Unlike typical advisory boards, this panel was made up of residents with no prior involvement with the property or with the city. Healthy Democracy used a democratic lottery to select a random cross-section of city residents that reflected the city’s demographics (race/ethnicity, gender, age, educational attainment, geography, housing status, and experience of a disability). 

The city took this process one step further by using equity-driven selection targets. Most democratic lotteries establish selection targets based on equality. If 60% of a population rents, then renters will make up exactly 60% of the panel. But in this case, we over-selected groups based on the rates they had been underrepresented in past city processes.      

For instance, renters were 34% of the Petaluma population but made up 19% of past participants at events related to the fairground’s future. Therefore, we gave renters 49% of the 36 seats on the panel. Equity-driven selection is just one way to account for complex histories of exclusion in public policymaking.

Healthy Democracy also mitigated barriers to participation by giving panelists stipends equal to a fair hourly wage, child and eldercare reimbursements, and comprehensive language services. Around 80% of the program’s approximately $450,000 costs went directly to compensate or support the panel.

Panelists examined many perspectives and policy proposals and heard from dozens of presenters — selected in part by the panelists. The panelists also hosted a listening session with the broader community and reviewed ideas collected by surveys. 

“Being inclusive of all of our demographics and being able to sit and listen and appreciate what is needed for the community has been beneficial not just for me as a resident for 11 years in Petaluma but I think for the whole community,” said Mary, one of the panelists.

A team of professional moderators guided the process, mostly in small group settings. Panelists spent hours building their capacity for critical thinking, mitigating power imbalances in group settings, and practicing collaborative problem-solving. (This was more training than some elected officials will ever receive!)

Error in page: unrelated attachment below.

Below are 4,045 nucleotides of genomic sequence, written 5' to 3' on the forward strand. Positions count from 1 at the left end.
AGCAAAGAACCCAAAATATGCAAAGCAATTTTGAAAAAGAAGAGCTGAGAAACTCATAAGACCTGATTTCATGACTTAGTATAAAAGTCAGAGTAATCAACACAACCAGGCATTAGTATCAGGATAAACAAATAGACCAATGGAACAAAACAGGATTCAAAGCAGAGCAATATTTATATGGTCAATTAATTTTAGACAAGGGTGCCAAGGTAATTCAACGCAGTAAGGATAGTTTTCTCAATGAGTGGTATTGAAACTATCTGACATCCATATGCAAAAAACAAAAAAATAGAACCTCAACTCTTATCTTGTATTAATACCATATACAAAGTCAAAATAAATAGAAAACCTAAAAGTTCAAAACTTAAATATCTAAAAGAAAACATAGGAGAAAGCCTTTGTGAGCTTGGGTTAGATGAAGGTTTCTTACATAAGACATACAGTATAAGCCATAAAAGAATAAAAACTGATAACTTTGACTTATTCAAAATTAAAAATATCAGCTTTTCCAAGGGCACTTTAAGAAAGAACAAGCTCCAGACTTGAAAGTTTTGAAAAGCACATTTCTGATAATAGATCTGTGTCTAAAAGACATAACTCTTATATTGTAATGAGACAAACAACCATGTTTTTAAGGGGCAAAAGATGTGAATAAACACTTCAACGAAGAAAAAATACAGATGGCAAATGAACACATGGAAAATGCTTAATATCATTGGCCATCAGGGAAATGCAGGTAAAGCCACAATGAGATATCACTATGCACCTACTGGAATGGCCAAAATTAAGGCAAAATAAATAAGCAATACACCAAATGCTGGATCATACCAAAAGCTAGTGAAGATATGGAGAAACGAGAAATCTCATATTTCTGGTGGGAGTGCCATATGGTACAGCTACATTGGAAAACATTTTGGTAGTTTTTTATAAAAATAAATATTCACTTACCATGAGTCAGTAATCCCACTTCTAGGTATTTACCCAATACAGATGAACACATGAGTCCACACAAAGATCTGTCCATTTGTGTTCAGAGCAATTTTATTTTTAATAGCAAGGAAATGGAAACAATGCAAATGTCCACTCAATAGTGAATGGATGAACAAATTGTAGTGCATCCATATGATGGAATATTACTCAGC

The panel coalesced around three detailed visions for the property — including supermajority recommendations. The city council adopted those recommendations as eight guiding principles to ensure the community’s needs and desires are reflected in any activity, improvement, and planning effort that occurs on the property.

But the impact of this panel goes beyond the fairgrounds. Since then, the group has remained involved in other local issues. “My experiences have been not only getting to know other Petalumans but getting to know and understand how democracy works or could work in a more functional way,” said Jason, another panelist.

The wider community also saw value in the lottery-selected process. In a survey of the broader community, a little over half thought the recommendations would have an impact on the fairground’s final development. And they were right.

The panel’s recommendations enjoyed broad community support. Even adversarial community members bought into the process and expressed appreciation to the panel for identifying win-win land use recommendations. Selection by lottery strengthened the credibility of the recommendations because the voices of panelists weren’t from the expected advocates on either side of the issue.

“It has been a huge commitment, and it was a big leap into another way of working together,” said Teresa Barrett, the city’s former mayor. “This process seems to move to collaboration from competition, and I think that’s the only way we move forward.”

Where next?

Lottery-selected democracy is no panacea, but it is an example of a complex design that directly counters many of the threats facing our democracy today. It guarantees representation of many identities rather than relying on those who have the time, confidence, and resources to show up. It fosters collaboration more concretely than one-directional community engagement. And it fundamentally shifts power to communities. 

If our goal is to protect community-scale collaborative infrastructure, we must rediscover and improve creative tools for decision-making. We can’t continue using the same methods hoping that new people will show up or that we can achieve a wholly new outcome. We cannot upend our fractured systems without good processes that encourage us to do so.

A previous, more in-depth version of this article appeared in the National Civic Review. We are grateful for the opportunity to share it here.